Low-Incidence Exceptionalities: The Deaf Culture
There is a greater variety of cultures than those related to ethnicity, religion, or geography. For example, there is also the deaf culture. One low-incidence exceptionality you may have learned about in children is deafness. Although it might seem an easy decision to utilize technology such as cochlear implants to enable someone to hear, there are many issues to consider.
View the following video:
- Aronson, J. (Producer & Director). (2006). Sound and fury: Six years later [Documentary]. United States: Filmakers Library. Retrieved from http://flon.alexanderstreet.com.libproxy.edmc.edu/View/1650486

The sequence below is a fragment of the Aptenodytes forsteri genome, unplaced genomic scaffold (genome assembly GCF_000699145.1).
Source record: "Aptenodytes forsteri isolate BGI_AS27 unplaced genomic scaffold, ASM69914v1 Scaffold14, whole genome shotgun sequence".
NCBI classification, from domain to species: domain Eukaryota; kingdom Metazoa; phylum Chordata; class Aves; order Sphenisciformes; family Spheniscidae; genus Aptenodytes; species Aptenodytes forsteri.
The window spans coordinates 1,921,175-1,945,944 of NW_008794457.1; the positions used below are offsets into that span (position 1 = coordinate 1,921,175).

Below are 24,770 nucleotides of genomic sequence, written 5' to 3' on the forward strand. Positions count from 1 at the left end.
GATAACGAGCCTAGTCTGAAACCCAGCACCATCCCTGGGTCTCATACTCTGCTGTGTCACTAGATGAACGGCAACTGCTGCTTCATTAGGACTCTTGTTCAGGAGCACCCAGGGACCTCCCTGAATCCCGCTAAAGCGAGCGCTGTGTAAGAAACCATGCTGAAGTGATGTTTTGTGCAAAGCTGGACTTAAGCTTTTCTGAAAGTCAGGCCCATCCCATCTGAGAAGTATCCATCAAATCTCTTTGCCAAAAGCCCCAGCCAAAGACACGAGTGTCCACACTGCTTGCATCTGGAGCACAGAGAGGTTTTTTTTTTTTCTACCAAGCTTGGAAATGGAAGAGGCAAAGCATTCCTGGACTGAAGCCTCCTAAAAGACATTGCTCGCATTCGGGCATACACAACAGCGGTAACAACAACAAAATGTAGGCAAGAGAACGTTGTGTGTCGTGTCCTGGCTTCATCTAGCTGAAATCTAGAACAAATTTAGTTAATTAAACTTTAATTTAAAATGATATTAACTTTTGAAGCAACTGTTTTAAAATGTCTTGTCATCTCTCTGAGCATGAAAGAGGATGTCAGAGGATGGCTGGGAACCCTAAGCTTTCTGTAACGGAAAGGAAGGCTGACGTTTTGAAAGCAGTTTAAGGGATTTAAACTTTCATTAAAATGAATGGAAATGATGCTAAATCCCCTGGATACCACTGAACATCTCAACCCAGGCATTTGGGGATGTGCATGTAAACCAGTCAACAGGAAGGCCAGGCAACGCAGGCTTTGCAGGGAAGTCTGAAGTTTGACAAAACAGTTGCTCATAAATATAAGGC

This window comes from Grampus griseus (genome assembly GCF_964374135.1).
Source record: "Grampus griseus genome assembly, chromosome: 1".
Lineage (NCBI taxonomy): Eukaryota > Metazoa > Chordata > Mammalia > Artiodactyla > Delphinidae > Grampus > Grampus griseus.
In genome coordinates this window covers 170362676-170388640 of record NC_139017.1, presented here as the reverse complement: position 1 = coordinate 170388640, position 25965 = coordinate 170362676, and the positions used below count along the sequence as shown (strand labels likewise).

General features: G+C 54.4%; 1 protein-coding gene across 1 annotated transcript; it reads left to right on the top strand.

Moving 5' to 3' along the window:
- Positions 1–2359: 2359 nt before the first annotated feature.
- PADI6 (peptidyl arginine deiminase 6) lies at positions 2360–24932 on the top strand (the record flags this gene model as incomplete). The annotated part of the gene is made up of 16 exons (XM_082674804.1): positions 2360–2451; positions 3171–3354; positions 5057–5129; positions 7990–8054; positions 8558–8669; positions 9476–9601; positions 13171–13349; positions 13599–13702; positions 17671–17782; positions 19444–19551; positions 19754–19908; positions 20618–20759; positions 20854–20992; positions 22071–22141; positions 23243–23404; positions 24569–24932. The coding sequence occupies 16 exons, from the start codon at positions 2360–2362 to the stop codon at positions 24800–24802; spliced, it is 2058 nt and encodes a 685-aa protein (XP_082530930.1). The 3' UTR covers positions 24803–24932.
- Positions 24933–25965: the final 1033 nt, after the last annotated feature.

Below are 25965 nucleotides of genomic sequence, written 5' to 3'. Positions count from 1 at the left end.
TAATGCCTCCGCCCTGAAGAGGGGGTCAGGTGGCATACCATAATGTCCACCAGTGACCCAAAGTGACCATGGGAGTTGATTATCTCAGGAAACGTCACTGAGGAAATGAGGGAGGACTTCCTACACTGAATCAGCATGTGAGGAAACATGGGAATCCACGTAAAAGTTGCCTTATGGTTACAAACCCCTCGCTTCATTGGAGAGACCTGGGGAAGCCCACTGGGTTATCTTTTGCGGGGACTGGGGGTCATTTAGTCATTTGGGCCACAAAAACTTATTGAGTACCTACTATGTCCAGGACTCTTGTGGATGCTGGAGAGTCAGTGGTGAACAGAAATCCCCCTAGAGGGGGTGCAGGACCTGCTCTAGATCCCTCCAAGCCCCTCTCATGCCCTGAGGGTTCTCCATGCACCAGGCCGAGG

Based on your readings and analysis of the video, address the following:
- Explain the lessons individuals from the hearing and deaf cultures learned from each other.
- Describe the impact early intervention might have for individuals with hearing impairment (including social, communication-related, and emotional repercussions).
- Synthesize the information from your readings and from the video to explain how you might utilize the information to work with children with low-incidence exceptionalities (beyond hearing impairment) and their families. Provide a minimum of three recommendations.
Write your initial response in 300–500 words. Apply APA standards to citation of sources. ((This is just a discussion, no title page or abstract))
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